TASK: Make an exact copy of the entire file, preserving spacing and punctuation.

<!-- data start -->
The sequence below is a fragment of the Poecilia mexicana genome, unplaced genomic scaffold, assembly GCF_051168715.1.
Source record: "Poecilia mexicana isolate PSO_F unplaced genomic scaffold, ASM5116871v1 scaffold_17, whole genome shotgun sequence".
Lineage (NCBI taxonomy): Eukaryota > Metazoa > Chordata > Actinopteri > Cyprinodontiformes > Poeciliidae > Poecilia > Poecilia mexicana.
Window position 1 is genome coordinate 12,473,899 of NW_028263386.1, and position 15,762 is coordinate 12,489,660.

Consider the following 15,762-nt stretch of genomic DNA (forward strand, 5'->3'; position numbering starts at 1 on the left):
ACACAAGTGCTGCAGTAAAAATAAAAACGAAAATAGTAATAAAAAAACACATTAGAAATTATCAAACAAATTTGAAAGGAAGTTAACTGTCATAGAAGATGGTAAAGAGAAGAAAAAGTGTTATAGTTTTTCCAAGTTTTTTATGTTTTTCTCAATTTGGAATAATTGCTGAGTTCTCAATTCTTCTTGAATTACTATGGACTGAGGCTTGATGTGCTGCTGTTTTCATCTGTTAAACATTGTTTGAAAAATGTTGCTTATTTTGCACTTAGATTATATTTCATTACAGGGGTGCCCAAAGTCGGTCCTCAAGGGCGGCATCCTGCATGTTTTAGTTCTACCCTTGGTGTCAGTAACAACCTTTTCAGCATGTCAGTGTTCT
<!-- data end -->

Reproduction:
The sequence below is a fragment of the Poecilia mexicana genome, unplaced genomic scaffold, assembly GCF_051168715.1.
Source record: "Poecilia mexicana isolate PSO_F unplaced genomic scaffold, ASM5116871v1 scaffold_17, whole genome shotgun sequence".
Lineage (NCBI taxonomy): Eukaryota > Metazoa > Chordata > Actinopteri > Cyprinodontiformes > Poeciliidae > Poecilia > Poecilia mexicana.
Window position 1 is genome coordinate 12,473,899 of NW_028263386.1, and position 15,762 is coordinate 12,489,660.

Consider the following 15,762-nt stretch of genomic DNA (forward strand, 5'->3'; position numbering starts at 1 on the left):
ACACAAGTGCTGCAGTAAAAATAAAAACGAAAATAGTAATAAAAAAACACATTAGAAATTATCAAACAAATTTGAAAGGAAGTTAACTGTCATAGAAGATGGTAAAGAGAAGAAAAAGTGTTATAGTTTTTCCAAGTTTTTTATGTTTTTCTCAATTTGGAATAATTGCTGAGTTCTCAATTCTTCTTGAATTACTATGGACTGAGGCTTGATGTGCTGCTGTTTTCATCTGTTAAACATTGTTTGAAAAATGTTGCTTATTTTGCACTTAGATTATATTTCATTACAGGGGTGCCCAAAGTCGGTCCTCAAGGGCGGCATCCTGCATGTTTTAGTTCTACCCTTGGTGTCAGTAACAACCTTTTCAGCATGTCAGTGTTCT